Following reports that SoundCloud could run out of money in 2017 they have lost two of their highest positions as their COO and finance director have left.

Berlin based music streaming company SoundCloud have just lost two major roles, reports the Financial Times. The company’s Chief Operating Officer Marc Strigel has left after over 5 years, joining in 2011, joined by SoundCloud’s vice president of finance Markus Harder, who joined in 2012. SoundCloud have confirmed the departures.

The loss comes shortly after reports of SoundCloud’s 2015 accounts raised “material uncertainty” over their finances and required them to raise more money this year. The reports showed that in 2015 the company’s revenues grew by 21.6% whilst it’s losses grew even more by 30.9%.

2015 also saw a high rise in new employees, growing by 25% from 236 to 295 people. This resulted in a giant chunk, $28 million, of revenues going on wages and salaries which is up 49% year-on-year. With losses growing and employees wages making a giant dent in their earnings SoundCloud are hoping that their subscription service SoundCloud GO can bring them above water.

SoundCloud co-founder Alexander Ljung said: “The assumption of a successful launch of the new subscription service is the key element of [our] financial projections for the next three years… [This] bears financial risks regarding the operating results and cash flows of the group. The occurrence of these risks can seriously affect the ability of the group to generate sufficient cash to cover the planned expenditures and could require the Group to raise additional funds which have not yet been agreed.”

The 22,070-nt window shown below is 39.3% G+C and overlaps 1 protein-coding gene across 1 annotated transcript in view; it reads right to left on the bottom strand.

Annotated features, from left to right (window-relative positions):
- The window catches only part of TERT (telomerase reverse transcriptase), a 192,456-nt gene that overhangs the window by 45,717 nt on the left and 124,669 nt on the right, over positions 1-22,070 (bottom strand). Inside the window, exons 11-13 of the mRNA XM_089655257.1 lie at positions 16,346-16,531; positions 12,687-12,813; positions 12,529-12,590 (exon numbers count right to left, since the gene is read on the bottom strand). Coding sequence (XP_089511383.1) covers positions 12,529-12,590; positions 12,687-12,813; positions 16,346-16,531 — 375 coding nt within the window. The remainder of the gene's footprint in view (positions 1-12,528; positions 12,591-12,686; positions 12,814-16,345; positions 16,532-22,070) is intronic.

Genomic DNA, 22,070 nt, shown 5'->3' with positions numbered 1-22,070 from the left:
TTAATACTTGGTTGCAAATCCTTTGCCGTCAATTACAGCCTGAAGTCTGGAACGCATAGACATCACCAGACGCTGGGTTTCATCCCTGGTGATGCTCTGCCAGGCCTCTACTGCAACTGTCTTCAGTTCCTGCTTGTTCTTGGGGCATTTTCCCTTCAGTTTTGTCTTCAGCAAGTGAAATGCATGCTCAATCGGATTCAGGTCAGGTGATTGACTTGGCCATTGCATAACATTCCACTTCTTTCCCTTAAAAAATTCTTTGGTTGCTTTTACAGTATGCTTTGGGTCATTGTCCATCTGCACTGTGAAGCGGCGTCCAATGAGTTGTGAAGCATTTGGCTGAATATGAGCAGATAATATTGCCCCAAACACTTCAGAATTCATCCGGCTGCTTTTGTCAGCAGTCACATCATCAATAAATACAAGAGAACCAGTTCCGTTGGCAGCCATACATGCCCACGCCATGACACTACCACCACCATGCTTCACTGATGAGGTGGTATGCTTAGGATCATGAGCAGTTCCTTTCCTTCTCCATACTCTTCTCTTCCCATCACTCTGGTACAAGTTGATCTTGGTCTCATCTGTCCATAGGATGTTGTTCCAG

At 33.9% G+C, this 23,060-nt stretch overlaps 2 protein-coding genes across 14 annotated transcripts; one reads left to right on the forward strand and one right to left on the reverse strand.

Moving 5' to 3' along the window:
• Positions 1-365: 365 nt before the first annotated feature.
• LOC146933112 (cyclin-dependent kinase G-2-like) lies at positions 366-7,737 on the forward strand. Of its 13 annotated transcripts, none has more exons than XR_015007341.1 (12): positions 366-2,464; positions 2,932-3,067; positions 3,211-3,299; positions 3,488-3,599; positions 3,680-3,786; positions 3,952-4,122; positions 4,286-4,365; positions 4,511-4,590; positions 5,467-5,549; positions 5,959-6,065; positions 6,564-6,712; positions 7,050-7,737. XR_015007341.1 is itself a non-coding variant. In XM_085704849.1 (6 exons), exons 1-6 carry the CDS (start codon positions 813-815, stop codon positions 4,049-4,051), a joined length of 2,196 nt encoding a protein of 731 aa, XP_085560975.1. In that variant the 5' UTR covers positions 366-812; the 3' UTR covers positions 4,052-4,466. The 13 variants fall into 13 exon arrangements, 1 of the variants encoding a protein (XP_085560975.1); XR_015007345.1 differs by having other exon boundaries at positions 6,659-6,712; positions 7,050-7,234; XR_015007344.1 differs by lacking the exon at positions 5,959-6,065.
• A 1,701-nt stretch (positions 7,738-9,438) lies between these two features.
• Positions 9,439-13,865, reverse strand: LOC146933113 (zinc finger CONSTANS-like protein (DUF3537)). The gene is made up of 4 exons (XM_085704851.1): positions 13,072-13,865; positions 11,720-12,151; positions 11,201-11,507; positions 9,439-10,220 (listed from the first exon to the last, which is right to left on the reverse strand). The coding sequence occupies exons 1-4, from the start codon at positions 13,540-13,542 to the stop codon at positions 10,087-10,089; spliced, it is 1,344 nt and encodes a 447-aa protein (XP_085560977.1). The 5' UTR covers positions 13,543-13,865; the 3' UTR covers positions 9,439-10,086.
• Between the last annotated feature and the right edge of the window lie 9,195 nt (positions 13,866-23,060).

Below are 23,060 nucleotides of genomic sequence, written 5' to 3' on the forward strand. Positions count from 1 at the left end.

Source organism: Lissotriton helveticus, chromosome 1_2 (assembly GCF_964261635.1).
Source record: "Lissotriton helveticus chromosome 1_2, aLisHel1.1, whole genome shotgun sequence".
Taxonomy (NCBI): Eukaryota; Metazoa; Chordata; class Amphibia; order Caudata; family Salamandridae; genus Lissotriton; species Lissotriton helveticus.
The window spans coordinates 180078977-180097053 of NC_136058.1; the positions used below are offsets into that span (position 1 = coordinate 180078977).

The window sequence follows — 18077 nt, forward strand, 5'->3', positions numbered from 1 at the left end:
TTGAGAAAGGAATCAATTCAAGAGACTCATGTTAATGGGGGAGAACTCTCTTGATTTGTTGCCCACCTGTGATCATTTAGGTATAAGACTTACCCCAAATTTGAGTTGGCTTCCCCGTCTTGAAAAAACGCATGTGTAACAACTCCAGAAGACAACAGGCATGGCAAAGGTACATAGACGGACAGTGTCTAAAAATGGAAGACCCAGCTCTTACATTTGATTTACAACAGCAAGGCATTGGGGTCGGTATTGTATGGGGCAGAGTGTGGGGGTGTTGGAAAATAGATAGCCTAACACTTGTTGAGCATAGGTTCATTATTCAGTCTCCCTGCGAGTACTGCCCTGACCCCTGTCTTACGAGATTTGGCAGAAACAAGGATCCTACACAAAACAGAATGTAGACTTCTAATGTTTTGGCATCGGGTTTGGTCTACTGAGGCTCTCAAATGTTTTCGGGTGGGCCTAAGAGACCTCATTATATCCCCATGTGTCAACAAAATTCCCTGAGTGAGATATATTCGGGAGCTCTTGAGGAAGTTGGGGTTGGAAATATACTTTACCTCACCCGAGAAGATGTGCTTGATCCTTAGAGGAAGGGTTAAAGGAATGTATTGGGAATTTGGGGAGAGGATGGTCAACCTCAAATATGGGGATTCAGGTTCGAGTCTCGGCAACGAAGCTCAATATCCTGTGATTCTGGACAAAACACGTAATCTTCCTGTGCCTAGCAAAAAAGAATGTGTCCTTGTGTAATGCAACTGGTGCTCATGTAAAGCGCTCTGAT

SoundCloud have since responded to the Financial Time’s story after including a quote from a German financier that read: “SoundCloud is begging for money, but I wouldn’t give them any right now.” SoundCloud released a statement saying:

The Financial Times relies on one anonymous source to tell an inaccurate story about SoundCloud. SoundCloud is currently fundraising, which is typical of most startups of our size and in our phase of growth. That the Financial Times would compromise its journalistic standards to include an anonymous quote characterizing this normal course of fundraising as “desperation” is disappointing and surprising for a newspaper of record.

As we communicated clearly to the Financial Times, two executives have left the company after five years to pursue new opportunities. This is unrelated to our normal course of fundraising efforts, which are being led by our recently appointed Chief Financial Officer, Holly Lim. SoundCloud remains in a position of strength and is confident in its long-term prospects as it continues to be the go-to platform for the creative community.